“When we go on board a ship with Christmas gifts, it makes such a difference to seafarers. Last year, one seafarer said to me, ‘Thank you for not forgetting us,’” says Peter Barrigan, Stella Maris regional port chaplain to Tees, Hartlepool and Seaham.

As Christmas approaches, many of us will be with our loved ones at this special time for families. Most seafarers will not. At best they may be in port with access to internet and mobile connections. At worst they will be at sea with no opportunity to contact their families.

Typically, seafarers spend between nine months to a year at sea, with, given the fast turnaround time of vessels, little chance to meet others during their brief stays in port. The seafarers might be invisible, but many of the items you see in your local shops have arrived in the UK by sea, as has the fuel at the petrol station and your mobile phone or computer.

Stella Maris port chaplains like Peter, and his team of volunteer ship visitors, are often a lifeline to seafarers, providing, amongst other things, transport to local shops, mobile WiFi devices, warm clothing, and arranging medical appointments.

At Christmas, said Peter, one of the most important things is to enable seafarers to contact their families.  “We make sure that they have SIM cards and mobile phone top-up vouchers.  We are aware of the sadness that being away from families can bring at this time of year and so we try and spend more time on ships.”

When Peter takes Christmas gifts on board, he dresses up as Santa Claus.  Seafarers will often take photos of him to send back to their families.  Last year, he and his team distributed around 800 shoe boxes or bags wrapped in Christmas paper.  These were provided by local parishes and schools and contained items such as toiletries, socks, woolly hats, and chocolate.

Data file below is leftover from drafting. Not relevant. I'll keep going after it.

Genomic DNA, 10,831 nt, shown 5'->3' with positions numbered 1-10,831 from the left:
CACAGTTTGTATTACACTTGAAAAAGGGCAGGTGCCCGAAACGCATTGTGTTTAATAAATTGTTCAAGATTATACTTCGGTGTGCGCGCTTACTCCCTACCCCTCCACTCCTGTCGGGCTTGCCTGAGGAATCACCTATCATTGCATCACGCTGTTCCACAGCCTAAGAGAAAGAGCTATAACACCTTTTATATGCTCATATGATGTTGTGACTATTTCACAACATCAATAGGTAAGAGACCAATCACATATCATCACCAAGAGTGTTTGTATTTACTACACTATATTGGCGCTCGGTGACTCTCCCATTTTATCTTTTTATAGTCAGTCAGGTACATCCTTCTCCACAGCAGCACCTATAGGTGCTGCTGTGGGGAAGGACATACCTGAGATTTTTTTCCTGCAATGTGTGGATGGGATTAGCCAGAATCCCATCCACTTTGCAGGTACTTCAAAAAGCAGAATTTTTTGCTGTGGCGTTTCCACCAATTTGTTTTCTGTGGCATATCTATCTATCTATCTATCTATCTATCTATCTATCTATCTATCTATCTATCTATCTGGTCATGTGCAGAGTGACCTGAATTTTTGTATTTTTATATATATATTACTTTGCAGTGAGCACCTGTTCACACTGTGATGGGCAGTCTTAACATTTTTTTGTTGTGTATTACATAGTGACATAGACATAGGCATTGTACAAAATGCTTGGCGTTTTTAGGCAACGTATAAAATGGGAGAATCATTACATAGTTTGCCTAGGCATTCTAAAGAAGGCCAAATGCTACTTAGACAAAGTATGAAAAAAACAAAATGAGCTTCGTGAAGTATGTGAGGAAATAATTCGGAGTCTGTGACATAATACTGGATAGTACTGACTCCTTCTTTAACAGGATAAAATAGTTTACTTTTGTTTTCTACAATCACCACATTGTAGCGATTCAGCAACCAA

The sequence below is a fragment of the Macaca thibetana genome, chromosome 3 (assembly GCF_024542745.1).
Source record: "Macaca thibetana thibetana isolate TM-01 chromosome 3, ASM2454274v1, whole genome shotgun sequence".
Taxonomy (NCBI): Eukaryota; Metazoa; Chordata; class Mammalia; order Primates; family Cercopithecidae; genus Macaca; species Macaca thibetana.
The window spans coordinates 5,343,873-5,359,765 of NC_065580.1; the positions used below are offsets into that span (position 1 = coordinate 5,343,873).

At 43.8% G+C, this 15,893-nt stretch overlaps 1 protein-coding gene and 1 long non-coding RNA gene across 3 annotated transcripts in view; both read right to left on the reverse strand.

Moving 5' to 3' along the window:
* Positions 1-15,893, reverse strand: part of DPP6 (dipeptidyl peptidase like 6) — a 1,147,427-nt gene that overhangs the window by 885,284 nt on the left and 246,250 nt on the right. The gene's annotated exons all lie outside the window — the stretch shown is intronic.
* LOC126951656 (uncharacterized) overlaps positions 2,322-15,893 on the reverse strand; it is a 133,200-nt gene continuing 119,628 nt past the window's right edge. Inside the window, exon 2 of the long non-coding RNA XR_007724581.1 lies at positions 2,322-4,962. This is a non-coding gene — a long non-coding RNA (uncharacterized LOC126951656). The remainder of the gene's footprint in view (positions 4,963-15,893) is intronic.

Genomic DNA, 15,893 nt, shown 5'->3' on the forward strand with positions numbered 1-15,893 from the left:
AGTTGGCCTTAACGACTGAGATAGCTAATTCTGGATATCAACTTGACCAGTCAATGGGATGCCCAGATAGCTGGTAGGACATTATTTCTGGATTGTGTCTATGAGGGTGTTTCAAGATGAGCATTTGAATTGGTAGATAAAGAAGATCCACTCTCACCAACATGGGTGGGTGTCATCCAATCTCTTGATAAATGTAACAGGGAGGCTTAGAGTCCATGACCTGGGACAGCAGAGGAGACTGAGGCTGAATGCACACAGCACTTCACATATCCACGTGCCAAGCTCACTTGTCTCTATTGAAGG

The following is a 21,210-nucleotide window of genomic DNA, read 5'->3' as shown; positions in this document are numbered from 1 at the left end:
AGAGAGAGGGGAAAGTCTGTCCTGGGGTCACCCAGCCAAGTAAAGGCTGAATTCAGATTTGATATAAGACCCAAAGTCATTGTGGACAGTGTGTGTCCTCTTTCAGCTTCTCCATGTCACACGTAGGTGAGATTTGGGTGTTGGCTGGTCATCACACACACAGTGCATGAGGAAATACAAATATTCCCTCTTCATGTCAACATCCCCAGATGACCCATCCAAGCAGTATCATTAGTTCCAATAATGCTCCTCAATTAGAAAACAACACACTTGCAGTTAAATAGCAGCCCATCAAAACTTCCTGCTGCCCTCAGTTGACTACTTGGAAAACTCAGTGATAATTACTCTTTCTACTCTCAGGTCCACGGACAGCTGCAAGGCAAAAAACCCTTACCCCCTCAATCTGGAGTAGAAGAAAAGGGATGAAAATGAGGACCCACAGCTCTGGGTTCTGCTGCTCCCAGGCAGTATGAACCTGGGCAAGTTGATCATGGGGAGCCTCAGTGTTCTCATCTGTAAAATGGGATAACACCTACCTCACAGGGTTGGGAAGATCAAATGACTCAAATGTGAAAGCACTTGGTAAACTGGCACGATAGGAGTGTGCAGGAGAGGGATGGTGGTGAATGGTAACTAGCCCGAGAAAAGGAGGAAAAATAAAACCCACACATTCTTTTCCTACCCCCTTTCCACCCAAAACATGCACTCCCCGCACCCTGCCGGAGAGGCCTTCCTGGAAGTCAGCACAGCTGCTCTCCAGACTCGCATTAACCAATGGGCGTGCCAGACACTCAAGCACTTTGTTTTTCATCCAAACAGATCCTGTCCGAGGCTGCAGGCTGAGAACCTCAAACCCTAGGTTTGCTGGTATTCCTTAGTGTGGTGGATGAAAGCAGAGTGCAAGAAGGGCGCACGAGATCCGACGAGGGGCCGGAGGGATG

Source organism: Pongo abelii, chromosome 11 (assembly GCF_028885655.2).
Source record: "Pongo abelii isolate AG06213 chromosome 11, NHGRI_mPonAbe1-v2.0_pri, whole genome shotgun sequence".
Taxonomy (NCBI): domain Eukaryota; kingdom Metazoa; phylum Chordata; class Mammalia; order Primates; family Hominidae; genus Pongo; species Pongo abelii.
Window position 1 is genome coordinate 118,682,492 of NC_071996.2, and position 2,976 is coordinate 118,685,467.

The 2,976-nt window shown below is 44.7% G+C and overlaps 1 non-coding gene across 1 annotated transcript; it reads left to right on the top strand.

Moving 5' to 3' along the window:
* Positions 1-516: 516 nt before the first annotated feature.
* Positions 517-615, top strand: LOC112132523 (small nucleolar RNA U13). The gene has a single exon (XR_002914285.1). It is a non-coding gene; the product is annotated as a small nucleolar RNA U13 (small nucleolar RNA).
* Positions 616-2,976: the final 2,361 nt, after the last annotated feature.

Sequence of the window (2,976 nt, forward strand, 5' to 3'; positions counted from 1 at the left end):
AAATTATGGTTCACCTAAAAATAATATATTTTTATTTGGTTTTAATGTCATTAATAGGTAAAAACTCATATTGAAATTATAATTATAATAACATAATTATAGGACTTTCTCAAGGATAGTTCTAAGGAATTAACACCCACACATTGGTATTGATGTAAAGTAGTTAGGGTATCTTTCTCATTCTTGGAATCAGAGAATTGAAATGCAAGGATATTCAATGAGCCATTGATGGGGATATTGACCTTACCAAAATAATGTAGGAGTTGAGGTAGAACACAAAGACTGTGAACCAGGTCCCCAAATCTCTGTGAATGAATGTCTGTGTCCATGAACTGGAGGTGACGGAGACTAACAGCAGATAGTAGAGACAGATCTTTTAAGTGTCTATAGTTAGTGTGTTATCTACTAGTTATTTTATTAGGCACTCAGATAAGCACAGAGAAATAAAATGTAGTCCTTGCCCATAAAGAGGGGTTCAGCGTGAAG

“There’s often a card inside with a simple message written by a child, saying something like ‘Thank you for all you do for us.”  On one ship last year, an officer went to his cabin and returned with the card he’d received the previous year, telling me that it had meant so much to him that he had kept it by his bed.

“We tend to have an impromptu sing along when we take the gifts on board. As we gather in the mess rooms, we start singing Christmas songs to which the guys join in. It’s just a few verses, but it brings smiles to their faces.”

“Last Christmas, many seafarers were not able or unwilling to go ashore or have guests aboard ship because of Covid concerns,” says Gregory Hogan, Stella Maris regional port chaplain in Southampton.  “Our outreach was limited to dropping Christmas packages at the gangway.  This year, most ships have returned to normal operations and crew can go ashore when there is time.  We can see that crew feel a lot happier this year.

“On each ship I visit, I say a brief prayer for the crew and their families, asking God to bless and protect them. A lot of seafarers are Christian or of other faiths, and they appreciate this.”

Whether in port or at sea, seafarers always try to celebrate Christmas on board ship, explains John Pinhay, Stella Maris chaplain to the ports of Falmouth and Fowey in Cornwall. “The Filipino crews will normally eat pork, instead of our traditional turkey.  I recall the Filipino crew on one vessel explaining that, as they eat their Christmas lunch, they watch a biblical film, like Jesus of Nazareth. Most ships put up decorations and a tree. When we take the Christmas parcels on board, we encourage the crew not to open them until Christmas Day itself and to put them under the tree.”

Unlike Stella Maris port chaplains, we are unlikely to meet any seafarers over Christmas. Yet it’s only because of the tough job that they do that we can buy many of those things that help make Christmas such a special time.

To find out more about Stella Maris’ work or to make a donation go to www.stellamaris.org.uk.